The writers and director of this installment go way out in rehabilitating Jason Statham’s evil bad guy persona Deckard Shaw.  Remember that Deckard waxed off one of the original Furious team members, Han, like as much as a bug on a windshield in Tokyo and came after our heroes in F7.

In this movie, Jason Statham is given a super cute scene in which he is completing his mission and fending off some very nasty heavies, and he does it all in complete John Wick cool style.  If you’d like to see more of Statham he recently teamed up with Jessica Alba in Mechanic: Resurrection, more along the lines of The Transporter meets John Wick.



In terms of female roles, most of the dialogue is usurped by Michelle Rodriguez and Charlize Theron with very little left for Elsa Pataky and Nathalie Emmanuel.  Both should have had a little more to do to make their presence more memorable and the continuation of the characters plausible and relevant.

Tej and Roman (Ludacris and Tyrese Gibson) do some of their usual comic relief and then there is one super-duper scene in which Roman turns into a deadly Bondian imitation clicking off a hand pistol after an incredible ride on the Nordic plains.  But fear not, not only Universal Solider Kurt Russell is on hand to provide a kind of Robert Redford leadership in Captain America, we also have what I thought would be introduced as the next Brian, the new Paul Walker replacement, Mr. Clint Eastwood Jr., Scott Eastwood – and given half a chance he can easily pull it off but that’s something that is not really dealt to the audience in this film.  More to watch for in his participation in the franchise and how his role develops in upcoming installments.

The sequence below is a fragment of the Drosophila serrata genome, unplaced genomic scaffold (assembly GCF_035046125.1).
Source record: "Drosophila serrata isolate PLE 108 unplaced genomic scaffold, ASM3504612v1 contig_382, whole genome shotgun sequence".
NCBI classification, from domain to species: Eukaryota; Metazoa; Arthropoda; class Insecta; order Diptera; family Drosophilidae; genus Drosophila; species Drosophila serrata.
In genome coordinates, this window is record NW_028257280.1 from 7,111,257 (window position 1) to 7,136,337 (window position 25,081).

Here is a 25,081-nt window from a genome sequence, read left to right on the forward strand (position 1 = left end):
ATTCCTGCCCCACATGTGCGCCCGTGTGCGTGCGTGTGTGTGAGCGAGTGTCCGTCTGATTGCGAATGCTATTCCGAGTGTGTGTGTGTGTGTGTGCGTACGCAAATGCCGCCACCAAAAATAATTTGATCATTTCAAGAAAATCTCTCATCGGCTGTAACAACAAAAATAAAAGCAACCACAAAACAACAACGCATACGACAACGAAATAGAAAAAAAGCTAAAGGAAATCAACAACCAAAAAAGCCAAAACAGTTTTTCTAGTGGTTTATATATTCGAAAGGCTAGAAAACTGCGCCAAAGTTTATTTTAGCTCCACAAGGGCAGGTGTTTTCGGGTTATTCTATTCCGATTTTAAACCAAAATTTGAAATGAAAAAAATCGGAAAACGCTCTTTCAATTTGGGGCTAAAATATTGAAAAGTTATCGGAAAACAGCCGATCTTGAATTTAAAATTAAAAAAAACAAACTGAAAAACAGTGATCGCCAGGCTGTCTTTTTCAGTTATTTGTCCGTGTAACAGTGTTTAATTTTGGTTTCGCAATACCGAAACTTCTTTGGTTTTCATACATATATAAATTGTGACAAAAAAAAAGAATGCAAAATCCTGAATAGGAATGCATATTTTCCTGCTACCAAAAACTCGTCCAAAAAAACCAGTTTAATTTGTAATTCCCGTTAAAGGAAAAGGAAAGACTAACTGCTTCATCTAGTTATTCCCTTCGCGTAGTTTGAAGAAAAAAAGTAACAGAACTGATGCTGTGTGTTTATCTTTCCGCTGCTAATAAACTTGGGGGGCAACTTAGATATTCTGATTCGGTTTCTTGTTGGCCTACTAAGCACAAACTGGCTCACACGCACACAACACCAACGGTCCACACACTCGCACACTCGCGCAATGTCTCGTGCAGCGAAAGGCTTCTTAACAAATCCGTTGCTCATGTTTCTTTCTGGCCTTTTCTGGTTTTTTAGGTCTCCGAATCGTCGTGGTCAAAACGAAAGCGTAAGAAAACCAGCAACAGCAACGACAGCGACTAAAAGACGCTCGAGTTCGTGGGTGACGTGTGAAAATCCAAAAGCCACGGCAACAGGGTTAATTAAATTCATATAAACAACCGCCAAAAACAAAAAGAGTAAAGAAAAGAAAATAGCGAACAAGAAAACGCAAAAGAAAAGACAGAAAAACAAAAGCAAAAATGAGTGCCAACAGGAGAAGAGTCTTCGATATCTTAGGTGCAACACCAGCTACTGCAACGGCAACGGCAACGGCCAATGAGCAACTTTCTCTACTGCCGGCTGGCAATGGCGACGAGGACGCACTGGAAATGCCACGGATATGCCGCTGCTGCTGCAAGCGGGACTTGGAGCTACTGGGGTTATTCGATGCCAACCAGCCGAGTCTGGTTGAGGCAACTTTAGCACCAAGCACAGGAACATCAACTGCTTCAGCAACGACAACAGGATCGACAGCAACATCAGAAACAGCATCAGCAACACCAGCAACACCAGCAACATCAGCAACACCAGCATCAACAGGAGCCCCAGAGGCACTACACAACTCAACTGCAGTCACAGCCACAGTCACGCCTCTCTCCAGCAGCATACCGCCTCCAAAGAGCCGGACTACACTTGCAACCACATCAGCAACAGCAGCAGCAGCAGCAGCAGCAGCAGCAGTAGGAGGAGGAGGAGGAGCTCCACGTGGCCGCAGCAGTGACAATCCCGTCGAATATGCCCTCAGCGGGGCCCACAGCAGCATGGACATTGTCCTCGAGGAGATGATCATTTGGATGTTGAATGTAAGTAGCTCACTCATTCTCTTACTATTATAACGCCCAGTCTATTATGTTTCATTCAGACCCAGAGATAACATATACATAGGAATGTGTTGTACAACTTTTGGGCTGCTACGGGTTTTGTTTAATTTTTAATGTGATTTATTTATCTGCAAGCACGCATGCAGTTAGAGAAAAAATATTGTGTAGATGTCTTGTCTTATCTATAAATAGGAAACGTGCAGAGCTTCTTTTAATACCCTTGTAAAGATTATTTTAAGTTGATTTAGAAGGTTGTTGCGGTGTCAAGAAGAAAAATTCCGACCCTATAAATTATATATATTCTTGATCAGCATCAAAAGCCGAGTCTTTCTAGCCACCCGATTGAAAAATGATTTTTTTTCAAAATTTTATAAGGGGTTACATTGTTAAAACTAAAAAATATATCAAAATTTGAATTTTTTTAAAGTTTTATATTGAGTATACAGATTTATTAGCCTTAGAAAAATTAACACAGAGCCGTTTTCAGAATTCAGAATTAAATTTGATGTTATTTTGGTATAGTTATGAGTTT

If you don’t mind a bigger and bigger “science fiction” component taking over the series, then it’s a very enjoyable fun flick with Fate of The Furious gang.  It just seems that the franchise that spun several wickedly entertaining film pieces on die-hard street racing buddies who band together when faced with some every day dangers gone awry in the Los Angeles valley has now become a completely different animal, a beast that is moving to its own beat and may soon run out of road (and jungle) to wander.